Listen, there are some fine moments here, and by that I mean "OK if you're sufficiently baked." Go see this with August-based expectations and you'll be all right. Eisenberg never does anything different, in any role, but he makes a perfectly convincing loser here. Nick tells his would-be girlfriend, after she announces a move to Atlanta for a corporate job, "Well, I know a little bit about it from rap music, and it seems like a fucked-up place." And I appreciate having Ansari play a character who reads as straight-arrow suburban American, with no heavy commentary about tolerance or whatever attached. Now, the part of the movie where Nick and Chet decide to go through with the bank robbery despite no semblance of a feasible plan, the strong likelihood of death or incarceration and all kinds of more reasonable options such as telling the freakin' cops, that part is unbelievably lame.

As for Danny McBride, he's already crossed me off the Christmas-card list after I pronounced "Your Highness" (which he both wrote and starred in) to be the worst movie in the history of movies. First of all, OK, I was exaggerating. Secondly, I'll admit that I get the double-edged thing that McBride does here a lot better. He plays King Dwayne as the halfway smart small-town guy whose every idea is drawn from crap culture. He's got an autodidact's vocabulary, overrates his own intelligence and coolness and is right on the line between being somewhat admirable and being a sociopathic dick. When I saw Dwayne's Aerostar van, and how pissed he got about the Matchbox 20 song on Travis' mix tape, I was all like, Jeez, I know this guy. He lives in Placer County, Calif., and his name is -- never mind, I don't want him to drive across the country (or, more likely, break down in Missouri) just to beat my ass. So, yeah, Danny McBride, full props. He still bugs me, and I ran out of patience, even by August standards, way before the movie was over. Depending on the depth and deliciousness of your Slurpee, your results may vary.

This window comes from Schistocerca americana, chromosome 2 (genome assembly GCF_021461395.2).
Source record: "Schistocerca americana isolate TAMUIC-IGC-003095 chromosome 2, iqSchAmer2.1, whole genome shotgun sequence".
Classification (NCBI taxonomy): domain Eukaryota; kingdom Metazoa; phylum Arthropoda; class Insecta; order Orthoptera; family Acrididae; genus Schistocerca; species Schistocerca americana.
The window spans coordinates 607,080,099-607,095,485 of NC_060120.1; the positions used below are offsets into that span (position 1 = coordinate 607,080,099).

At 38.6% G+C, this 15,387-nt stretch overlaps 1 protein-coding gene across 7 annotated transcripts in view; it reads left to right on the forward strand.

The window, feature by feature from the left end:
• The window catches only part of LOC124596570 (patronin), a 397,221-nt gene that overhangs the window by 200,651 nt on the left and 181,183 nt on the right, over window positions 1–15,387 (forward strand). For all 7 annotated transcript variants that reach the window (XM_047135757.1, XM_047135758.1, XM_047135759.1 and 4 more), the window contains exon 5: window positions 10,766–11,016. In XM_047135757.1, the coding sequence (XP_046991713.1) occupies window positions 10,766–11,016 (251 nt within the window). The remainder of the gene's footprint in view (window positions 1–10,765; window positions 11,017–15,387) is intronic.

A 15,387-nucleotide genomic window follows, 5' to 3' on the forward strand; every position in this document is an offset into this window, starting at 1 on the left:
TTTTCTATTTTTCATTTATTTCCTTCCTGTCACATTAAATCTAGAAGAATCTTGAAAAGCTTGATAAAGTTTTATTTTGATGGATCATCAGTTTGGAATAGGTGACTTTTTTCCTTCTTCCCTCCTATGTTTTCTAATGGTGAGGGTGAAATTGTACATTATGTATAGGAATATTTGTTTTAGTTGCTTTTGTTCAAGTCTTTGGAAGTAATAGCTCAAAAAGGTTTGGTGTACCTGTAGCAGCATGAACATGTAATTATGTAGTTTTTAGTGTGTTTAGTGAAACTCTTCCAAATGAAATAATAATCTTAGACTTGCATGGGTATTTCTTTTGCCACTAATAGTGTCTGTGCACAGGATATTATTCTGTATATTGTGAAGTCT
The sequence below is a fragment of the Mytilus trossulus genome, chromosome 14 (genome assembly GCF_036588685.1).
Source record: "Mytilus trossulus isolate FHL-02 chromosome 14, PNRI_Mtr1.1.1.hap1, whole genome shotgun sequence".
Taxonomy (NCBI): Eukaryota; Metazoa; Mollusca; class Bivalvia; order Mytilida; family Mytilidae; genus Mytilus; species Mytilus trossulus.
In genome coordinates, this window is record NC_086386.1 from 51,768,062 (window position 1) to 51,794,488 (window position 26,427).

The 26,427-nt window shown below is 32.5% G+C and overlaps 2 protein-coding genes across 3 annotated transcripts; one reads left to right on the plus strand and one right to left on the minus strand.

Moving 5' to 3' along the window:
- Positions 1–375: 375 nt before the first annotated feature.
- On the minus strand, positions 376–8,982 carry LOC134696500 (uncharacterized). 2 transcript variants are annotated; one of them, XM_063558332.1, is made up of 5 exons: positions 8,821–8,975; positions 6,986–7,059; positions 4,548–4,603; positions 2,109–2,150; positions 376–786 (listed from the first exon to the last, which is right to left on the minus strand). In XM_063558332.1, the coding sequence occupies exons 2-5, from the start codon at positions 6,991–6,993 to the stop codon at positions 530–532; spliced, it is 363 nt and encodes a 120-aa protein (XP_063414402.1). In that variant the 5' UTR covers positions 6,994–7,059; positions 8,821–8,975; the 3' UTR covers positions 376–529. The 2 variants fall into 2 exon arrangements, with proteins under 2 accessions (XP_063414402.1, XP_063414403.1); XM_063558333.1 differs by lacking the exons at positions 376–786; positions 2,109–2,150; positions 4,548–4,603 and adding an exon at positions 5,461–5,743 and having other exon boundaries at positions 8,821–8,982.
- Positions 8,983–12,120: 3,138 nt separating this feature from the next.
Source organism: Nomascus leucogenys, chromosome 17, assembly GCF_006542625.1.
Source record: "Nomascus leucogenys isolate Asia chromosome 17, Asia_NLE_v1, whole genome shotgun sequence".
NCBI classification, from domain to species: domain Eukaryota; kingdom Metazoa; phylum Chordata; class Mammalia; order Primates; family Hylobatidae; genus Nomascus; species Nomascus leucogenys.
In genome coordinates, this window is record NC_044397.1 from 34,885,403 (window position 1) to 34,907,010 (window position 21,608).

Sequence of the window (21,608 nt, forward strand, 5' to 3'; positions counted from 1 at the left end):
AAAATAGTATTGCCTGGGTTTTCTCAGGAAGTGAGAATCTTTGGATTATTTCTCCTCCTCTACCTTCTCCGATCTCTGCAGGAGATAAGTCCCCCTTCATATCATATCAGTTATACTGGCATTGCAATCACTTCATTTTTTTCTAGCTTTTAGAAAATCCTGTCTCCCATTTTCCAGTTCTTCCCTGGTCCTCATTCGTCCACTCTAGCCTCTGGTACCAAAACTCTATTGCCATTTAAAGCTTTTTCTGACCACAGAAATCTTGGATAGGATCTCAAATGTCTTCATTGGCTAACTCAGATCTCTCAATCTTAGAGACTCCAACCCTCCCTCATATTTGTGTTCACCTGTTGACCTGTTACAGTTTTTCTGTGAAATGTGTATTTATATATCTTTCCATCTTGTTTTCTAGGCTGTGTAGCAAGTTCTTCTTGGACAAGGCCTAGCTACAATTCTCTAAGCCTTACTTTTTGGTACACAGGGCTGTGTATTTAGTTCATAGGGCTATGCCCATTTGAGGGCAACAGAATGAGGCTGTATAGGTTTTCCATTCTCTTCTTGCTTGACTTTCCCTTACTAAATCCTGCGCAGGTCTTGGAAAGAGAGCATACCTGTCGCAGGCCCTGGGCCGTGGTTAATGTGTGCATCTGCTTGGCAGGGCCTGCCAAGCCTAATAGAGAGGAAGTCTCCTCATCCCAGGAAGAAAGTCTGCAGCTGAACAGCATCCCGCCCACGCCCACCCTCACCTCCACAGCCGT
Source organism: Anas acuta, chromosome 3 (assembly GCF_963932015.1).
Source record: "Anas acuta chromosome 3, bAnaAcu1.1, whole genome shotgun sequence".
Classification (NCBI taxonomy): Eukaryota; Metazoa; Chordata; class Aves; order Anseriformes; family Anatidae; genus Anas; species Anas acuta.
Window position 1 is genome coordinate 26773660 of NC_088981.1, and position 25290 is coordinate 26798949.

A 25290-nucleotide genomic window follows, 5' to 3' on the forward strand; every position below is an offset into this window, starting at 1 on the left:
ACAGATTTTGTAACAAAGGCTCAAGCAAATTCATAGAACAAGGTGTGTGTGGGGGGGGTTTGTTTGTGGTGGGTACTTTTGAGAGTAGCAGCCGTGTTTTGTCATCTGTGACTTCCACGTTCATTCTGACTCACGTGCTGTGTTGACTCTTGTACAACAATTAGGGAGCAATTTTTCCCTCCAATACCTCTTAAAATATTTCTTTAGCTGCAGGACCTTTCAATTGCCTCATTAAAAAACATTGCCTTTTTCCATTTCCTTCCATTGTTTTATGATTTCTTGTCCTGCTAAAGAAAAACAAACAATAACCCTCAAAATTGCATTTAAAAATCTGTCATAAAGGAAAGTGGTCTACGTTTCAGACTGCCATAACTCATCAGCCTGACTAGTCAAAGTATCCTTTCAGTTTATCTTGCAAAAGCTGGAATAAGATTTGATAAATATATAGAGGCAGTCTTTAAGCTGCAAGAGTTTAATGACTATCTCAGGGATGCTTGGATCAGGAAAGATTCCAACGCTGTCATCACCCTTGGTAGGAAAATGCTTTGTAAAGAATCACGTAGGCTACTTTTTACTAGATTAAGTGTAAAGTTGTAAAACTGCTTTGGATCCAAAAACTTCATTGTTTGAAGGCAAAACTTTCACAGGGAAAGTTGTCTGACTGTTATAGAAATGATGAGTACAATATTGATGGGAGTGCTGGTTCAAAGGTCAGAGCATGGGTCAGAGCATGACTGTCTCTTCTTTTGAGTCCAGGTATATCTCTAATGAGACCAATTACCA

Andrew O'Hehir

Andrew O'Hehir is executive editor of Salon.